Wednesday, 30 January 2019

Trent Dalton's Boy swallows universe

Our first book for 2019, Trent Dalton's debut autobiographical novel Boy swallows universe, was recommended by a past member and proved to be a very popular choice, with everyone liking it and some loving it. It's set in Brisbane over about 7 years, starting in the mid 1980s, and is told first person by adolescent Eli Bell, whose babysitter is an ex-con and whose stepfather is a heroin dealer. 

As always, we started with ...

First impressions

  • Most, though not all, found the book hard to get into at first, fearing it was "yet another" gritty, social realist novel about a dysfunctional Australian family, a "life-is-a-drudge" novel.
  • Some loved it from the start, one saying she "devoured" it.
  • All, however, liked the novel, some suggesting it was the best Australian novel they'd read, a topic we discussed further later (so see below!)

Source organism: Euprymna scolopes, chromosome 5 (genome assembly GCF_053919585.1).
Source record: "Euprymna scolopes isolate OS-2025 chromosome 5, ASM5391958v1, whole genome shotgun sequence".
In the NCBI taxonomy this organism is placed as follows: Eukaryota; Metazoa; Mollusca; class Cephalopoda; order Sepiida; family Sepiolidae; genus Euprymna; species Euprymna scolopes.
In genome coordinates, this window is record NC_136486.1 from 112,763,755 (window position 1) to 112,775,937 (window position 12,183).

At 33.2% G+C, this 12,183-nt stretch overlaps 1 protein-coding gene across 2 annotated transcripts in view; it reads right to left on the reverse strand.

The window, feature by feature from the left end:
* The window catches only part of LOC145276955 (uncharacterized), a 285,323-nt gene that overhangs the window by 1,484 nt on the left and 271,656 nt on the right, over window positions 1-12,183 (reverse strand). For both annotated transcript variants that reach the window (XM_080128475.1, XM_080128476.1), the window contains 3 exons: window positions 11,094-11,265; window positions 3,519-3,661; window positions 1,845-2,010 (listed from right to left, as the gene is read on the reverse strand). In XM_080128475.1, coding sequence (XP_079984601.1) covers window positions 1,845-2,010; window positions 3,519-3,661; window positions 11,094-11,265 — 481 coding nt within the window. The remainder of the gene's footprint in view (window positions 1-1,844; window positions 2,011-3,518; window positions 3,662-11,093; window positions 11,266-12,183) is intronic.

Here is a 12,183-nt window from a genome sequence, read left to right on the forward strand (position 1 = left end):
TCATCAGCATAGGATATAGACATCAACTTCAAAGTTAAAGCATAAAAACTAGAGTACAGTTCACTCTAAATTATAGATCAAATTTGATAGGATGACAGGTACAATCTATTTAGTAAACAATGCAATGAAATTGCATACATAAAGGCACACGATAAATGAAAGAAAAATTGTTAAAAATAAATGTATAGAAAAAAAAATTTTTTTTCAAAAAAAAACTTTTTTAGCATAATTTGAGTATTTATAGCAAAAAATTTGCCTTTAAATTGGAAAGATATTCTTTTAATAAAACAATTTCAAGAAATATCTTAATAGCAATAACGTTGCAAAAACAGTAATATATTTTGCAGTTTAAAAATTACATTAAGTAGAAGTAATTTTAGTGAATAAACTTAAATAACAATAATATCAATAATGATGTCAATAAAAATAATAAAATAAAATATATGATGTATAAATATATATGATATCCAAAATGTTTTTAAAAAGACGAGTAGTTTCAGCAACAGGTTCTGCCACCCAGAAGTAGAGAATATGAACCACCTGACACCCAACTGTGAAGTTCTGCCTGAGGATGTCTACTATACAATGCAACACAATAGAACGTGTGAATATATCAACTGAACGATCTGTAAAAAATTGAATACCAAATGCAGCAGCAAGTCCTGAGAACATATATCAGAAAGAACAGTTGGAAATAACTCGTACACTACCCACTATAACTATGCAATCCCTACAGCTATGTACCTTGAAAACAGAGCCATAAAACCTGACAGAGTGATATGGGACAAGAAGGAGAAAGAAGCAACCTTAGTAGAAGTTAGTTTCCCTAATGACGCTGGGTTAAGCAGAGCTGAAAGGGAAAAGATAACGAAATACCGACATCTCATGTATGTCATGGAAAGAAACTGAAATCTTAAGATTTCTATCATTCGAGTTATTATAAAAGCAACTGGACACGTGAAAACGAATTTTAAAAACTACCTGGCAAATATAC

• What we liked included: lovely descriptive writing with a satisfying suspense thriller ending; a page-turner; great phrases; the "efficient" writing style; the positive "glass half-full", brave, loyal character of the protagonist; the humour; the larger than life often over-the-top characters who were nonetheless believable; the come-uppance ending for the bad guys; the love.
  • Some found it a page-turner while others (who nonetheless liked it) found it so intense at times that they had to have a break.
  • One felt she liked it more after discovering it was autobiographical.
  • One listened on audio and, while she liked the book very much, felt that the audio didn't do it justice
  • One was a little sceptical about the level of love Eli Bell had for his parents who were clearly flawed, while another liked that "he was very sweet about his family".
  • One summarised it as having "lots of humour, tension, tears and wisdom".
  • A Queenslander wondered whether the book would work as well for those who don't know the setting, but no-one felt this was an issue any more than for other books set in unfamiliar territory - though we agreed that familiarity can add something to our reading.

It's fascinating - once again - to see the variety of our opinions even when we all like a book!

Themes and style